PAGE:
My Darling Vivian Review Phila Globe Review 1

Matt Riddlehoover’s My Darling Vivian Review

By John Saeger

The relationship between June Carter Cash and Johnny Cash is one of the most publicized flings in music history, often taking on a Richard Burton-Elizabeth Taylor mythology. Prior to their liaison and his rise to stardom, Cash was married to Vivian Liberto. The documentary My Darling Vivian explores the lesser-known history of Cash’s first wife and lends important insight into the singer’s early days. 

Directed by Matt Riddlehoover, the story of My Darling Vivian is told through Liberto and Cash’s four daughters. The film is complemented by a cache of photographs, home videos, and intimate letters between the couple. The supporting media also includes video clips from early tours with Cash, Carl Perkins, and Jerry Lee Lewis. Audio recordings sent to Liberto during their courtship reveal a lovestruck Cash that runs contrary to the cool demeanor he often portrayed as a performer. 

This combination of storytelling brings to light a marriage filled with emotional swings and peels away the complex layers of the superstar’s dark side. By opening up their archives and lives, the documentary discloses an admirable woman whose life is neglected by the public narrative of Cash’s life. 

My Darling Vivian Review Phila Globe Review 1

The most prominent instance of this false chronology was the 2005 biopic Walk The Line. The movie’s story arc swung on the flame of the Carter-Cash relationship, resulting in five Oscar nominations and a Best Actress statuette for Reese Withersoon. While Johnny Cash was not portrayed in the most flattering light, the film’s reverence for June over Vivian is shown to have a few important inaccuracies.  

The most glaring omission from Walk The Line that is explored in My Darling Vivian shines light on troubles that Liberto encountered because of her skin complexion. A woman of Italian descent with dark skin, a misleading newspaper photo of Liberto and Cash together sparked a controversy over her ethnicity. Outrage over the fallacy led to Cash’s inability to tour in the South and white supremacist threats against the family forced Liberto to “prove” her ethnicity publicly.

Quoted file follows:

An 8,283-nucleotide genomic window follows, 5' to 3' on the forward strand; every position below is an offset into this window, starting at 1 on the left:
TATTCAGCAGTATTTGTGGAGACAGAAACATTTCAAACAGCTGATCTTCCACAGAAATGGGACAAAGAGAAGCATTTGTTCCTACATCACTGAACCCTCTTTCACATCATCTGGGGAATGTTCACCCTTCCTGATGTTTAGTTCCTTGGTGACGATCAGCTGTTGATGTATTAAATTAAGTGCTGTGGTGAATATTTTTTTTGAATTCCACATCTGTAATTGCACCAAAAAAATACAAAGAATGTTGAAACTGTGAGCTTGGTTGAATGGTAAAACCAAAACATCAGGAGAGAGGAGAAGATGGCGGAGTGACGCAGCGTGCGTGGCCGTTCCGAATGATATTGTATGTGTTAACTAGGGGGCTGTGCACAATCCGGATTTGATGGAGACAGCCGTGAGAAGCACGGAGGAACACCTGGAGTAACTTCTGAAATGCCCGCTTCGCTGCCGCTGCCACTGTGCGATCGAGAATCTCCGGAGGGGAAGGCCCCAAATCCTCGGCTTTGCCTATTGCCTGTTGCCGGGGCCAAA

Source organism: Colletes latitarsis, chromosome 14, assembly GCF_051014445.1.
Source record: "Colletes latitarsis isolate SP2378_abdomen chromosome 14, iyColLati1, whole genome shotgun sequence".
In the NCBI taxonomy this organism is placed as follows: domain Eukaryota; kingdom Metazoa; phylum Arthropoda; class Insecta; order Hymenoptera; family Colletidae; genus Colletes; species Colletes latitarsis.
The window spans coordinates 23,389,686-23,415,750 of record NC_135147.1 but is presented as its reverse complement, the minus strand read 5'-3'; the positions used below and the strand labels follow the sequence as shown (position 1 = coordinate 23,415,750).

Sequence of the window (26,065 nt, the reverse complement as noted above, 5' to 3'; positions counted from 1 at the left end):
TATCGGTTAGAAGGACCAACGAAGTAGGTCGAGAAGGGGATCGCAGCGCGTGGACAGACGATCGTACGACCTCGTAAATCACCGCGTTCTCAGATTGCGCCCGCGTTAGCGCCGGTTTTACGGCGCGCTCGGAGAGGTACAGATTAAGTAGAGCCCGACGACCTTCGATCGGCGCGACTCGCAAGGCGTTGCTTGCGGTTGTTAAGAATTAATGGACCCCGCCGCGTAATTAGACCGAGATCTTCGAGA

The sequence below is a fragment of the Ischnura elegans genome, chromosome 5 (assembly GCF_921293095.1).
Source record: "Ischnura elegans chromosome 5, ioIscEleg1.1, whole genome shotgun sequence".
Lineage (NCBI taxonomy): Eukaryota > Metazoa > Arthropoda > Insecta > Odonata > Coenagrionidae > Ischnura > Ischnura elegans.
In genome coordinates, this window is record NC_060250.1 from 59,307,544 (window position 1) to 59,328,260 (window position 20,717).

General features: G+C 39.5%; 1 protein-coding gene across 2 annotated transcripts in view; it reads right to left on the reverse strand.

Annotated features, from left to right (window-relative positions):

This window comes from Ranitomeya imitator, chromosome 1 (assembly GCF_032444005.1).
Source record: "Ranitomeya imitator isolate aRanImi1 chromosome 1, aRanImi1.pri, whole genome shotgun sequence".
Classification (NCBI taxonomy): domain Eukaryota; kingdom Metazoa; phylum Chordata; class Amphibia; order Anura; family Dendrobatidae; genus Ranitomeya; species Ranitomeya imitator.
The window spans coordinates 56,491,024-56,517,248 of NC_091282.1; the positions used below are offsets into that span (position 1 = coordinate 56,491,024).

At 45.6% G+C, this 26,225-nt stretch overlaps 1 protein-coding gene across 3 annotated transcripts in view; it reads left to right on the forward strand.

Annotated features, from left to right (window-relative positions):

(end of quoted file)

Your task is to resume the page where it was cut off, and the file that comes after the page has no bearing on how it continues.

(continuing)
My Darling Vivian also explores Johnny Cash’s personal demons from the perspectives of those who had to live with the reality of his addictions. The height of his drug use created chaos in the family’s life when he was at home, something that became an increasing rarity through his touring lifestyle and as he fell for June Carter. Watching the film reveal this side of the Man in Black allows the romanticized aspect of the Cash-Carter relationship to fade. 

This revelatory aspect of the film presents two stories that are worthy of including in Johnny Cash’s personal history: the damage done by Cash’s chaotic lifestyle and the unheralded woman who held his family life together. By exploring these points, My Darling Vivian succeeds in creating a new way of looking at Cash and bolstering the memory of a woman who has been ignored. Telling a compelling story from a purely domestic point-of-view is not often the most compelling material for a documentary, but the relative unknown of Vivian Liberto is a powerful film. Their willingness to share the uncomfortable aspects of their early lives is an effective tribute to the memory of a woman they are seeking to honor. 

About the Author: John Saeger is a music and film writer from Philadelphia. 
He has written the pop-culture blog Long After Dark, 
a site dedicated to the arts in the City of Brotherly Love and beyond, since 2017.
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